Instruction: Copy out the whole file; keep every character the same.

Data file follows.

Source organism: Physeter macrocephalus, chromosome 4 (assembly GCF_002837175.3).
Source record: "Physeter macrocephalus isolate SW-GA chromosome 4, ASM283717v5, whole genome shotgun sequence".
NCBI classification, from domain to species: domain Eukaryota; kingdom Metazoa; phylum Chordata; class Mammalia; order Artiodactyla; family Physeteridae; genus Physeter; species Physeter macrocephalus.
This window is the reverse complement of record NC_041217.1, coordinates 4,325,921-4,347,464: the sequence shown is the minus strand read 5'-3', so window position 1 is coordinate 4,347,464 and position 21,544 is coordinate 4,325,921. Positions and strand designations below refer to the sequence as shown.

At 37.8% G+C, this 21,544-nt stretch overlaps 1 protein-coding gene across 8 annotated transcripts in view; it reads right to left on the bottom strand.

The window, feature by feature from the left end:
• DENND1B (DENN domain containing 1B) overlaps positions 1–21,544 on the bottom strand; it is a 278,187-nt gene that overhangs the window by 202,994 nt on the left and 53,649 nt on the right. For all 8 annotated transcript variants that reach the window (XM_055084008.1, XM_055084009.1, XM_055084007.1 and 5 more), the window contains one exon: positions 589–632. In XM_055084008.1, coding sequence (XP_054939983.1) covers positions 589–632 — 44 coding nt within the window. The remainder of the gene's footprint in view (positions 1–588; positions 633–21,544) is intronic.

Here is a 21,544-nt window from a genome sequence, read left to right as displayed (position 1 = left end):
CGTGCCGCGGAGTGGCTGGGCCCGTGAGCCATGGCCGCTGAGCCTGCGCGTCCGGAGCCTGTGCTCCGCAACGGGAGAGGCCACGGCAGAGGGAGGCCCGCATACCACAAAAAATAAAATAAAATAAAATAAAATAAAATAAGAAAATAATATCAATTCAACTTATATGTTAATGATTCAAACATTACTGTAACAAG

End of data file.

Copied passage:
Source organism: Physeter macrocephalus, chromosome 4 (assembly GCF_002837175.3).
Source record: "Physeter macrocephalus isolate SW-GA chromosome 4, ASM283717v5, whole genome shotgun sequence".
NCBI classification, from domain to species: domain Eukaryota; kingdom Metazoa; phylum Chordata; class Mammalia; order Artiodactyla; family Physeteridae; genus Physeter; species Physeter macrocephalus.
This window is the reverse complement of record NC_041217.1, coordinates 4,325,921-4,347,464: the sequence shown is the minus strand read 5'-3', so window position 1 is coordinate 4,347,464 and position 21,544 is coordinate 4,325,921. Positions and strand designations below refer to the sequence as shown.

At 37.8% G+C, this 21,544-nt stretch overlaps 1 protein-coding gene across 8 annotated transcripts in view; it reads right to left on the bottom strand.

The window, feature by feature from the left end:
• DENND1B (DENN domain containing 1B) overlaps positions 1–21,544 on the bottom strand; it is a 278,187-nt gene that overhangs the window by 202,994 nt on the left and 53,649 nt on the right. For all 8 annotated transcript variants that reach the window (XM_055084008.1, XM_055084009.1, XM_055084007.1 and 5 more), the window contains one exon: positions 589–632. In XM_055084008.1, coding sequence (XP_054939983.1) covers positions 589–632 — 44 coding nt within the window. The remainder of the gene's footprint in view (positions 1–588; positions 633–21,544) is intronic.

Here is a 21,544-nt window from a genome sequence, read left to right as displayed (position 1 = left end):
CGTGCCGCGGAGTGGCTGGGCCCGTGAGCCATGGCCGCTGAGCCTGCGCGTCCGGAGCCTGTGCTCCGCAACGGGAGAGGCCACGGCAGAGGGAGGCCCGCATACCACAAAAAATAAAATAAAATAAAATAAAATAAAATAAGAAAATAATATCAATTCAACTTATATGTTAATGATTCAAACATTACTGTAACAAG